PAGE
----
Federal Judge Ponders “Show Me Your Papers” Again
Photo by Jude Joffe-Block.
PHOENIX A federal judge in Phoenix heard oral arguments Tuesday about whether a key provision of Arizona's immigration law should go forward.
Though the U.S. Supreme Court ruled the provison could take effect, a coalition of civil rights groups is raising new challenges.
The provision is Section 2B of the law, and is also known as the “show me your papers,” section. It requires state law enforcement, when they are enforcing other laws, to check people's immigration status if they suspect that person is in the country illegally.
U.S. District Judge Susan R. Bolton is no stranger to this issue. She had issued a temporary injunction on several provisions of SB 1070, including Section 2B, in 2010.
In June, the U.S. Supreme Court struck down three sections of SB 1070 on the basis that they preempted federal law, but said Section 2B could take effect.
Then on Monday afternoon, just half a day before these oral arguments were scheduled, the Eleventh Circuit Court of Appeals in Atlanta said similar provisions in Georgia and Alabama could go forward, based on the U.S. Supreme Court’s decision.
So in federal court on Tuesday morning, Bolton questioned the plaintiffs about why she should issue another injunction at this stage. In particular she referenced a line in Justice Anthony Kennedy’s majority opinion that reads:
“This opinion does not foreclose other preemption and constitutional challenges to the law as interpreted and applied after it goes into effect."
Karen Tumlin of the National Immigration Law Center insisted the U.S. Supreme Court's ruling did leave open the window for other challenges before law takes effect. She said the coalition representing the plaintiffs is raising new concerns, about prolonged detentions, and discrimination.
“There was no equal protection claim before the Supreme Court,” Tumlin told reporters after the hearing. “There was no Fourth Amendment claim, and significantly none of the evidence we presented today was available to the U.S. Supreme Court.”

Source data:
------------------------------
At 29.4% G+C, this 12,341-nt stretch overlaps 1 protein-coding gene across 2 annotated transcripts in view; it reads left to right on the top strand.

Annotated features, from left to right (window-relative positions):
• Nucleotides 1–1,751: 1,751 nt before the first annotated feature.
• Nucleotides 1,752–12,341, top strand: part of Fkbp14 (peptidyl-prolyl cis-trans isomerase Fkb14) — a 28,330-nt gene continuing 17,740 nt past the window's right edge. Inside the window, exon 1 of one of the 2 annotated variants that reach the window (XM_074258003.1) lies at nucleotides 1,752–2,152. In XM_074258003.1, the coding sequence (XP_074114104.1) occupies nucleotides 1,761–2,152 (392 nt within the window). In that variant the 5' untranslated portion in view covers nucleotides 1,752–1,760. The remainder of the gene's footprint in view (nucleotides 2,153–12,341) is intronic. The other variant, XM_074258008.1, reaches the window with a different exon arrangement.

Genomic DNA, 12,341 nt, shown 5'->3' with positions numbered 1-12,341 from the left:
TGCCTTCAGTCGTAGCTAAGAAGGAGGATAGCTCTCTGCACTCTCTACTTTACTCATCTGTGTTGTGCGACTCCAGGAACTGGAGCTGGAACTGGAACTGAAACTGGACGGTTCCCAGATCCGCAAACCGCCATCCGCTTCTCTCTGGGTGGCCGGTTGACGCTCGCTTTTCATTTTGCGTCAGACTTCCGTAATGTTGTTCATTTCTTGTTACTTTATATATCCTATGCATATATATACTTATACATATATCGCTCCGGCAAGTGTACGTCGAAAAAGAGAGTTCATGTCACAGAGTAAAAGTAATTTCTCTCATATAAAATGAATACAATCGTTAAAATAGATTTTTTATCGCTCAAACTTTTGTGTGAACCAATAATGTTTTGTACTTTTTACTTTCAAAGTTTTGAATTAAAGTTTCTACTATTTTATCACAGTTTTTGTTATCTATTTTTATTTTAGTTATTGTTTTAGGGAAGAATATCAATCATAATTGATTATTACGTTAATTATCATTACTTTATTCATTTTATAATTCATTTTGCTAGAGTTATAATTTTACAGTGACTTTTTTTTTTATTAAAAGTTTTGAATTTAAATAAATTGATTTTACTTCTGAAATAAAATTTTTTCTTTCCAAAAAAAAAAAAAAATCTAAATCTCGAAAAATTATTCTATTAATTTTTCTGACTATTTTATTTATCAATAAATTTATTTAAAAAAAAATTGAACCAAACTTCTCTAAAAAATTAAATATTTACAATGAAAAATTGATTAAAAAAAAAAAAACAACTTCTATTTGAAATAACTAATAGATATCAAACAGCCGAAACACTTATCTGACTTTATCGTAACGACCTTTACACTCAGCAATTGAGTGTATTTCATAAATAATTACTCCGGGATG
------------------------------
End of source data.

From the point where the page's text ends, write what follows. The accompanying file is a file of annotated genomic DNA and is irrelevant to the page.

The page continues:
Tumlin argues her side's evidence reveals that if the provision goes forward, law enforcement will prolong detaining people in order to check their immigration status, which was a concern raised in Kennedy’s opinion.
Lawyers for the plaintiffs also claim enforcing the provision will result in discrimination of Latinos and Mexican nationals, and violations of the equal protection clause of the Fourteenth Amendment.
To win that claim, plaintiffs must prove the law was intended to be discriminatory. They argue racially charged emails sent from key backers of the law, such as former Senate Majority Leader Russell Pearce, prove passage of the law was racially motivated.
Another factor for proving discriminatory intent is if a legislature passes a law that burdens a single racial ethnic group, according to Mexican American Legal Defense and Education Fund attorney Victor Miramontes, who is part of the coalition representing the plaintiffs.
“There is no doubt that the legislature understood that the people who would be harmed would overwhelmingly be Latinos,” Miramontes said after the hearing.
But John Bouma, an attorney for the state, disagreed that proves discriminatory intent.
“My understanding of why this legislation went through is people were worried about illegal immigration, and there is good reason to worry about illegal immigration,” Bouma told reporters.
“If Hispanics happen to be the people who are the highest percentage who come across the border believe it or not, they are the highest percentage who will be prosecuted under the statute."
More stories, documents & multimedia on the controversial Arizona anti-immigration law.
Plaintiffs are also requesting the court block another provision of SB 1070 that criminalizes harboring or transporting an undocumented immigrant.
The Eleventh Circuit blocked a similar provision in Georgia's immigration law Monday.
Bolton had previously allowed the harboring provision to be implemented, but she acknowledged in court on Tuesday that when she made that decision, she had not had the benefit of a higher court’s opinion.
She did not indicate when she would issue a ruling.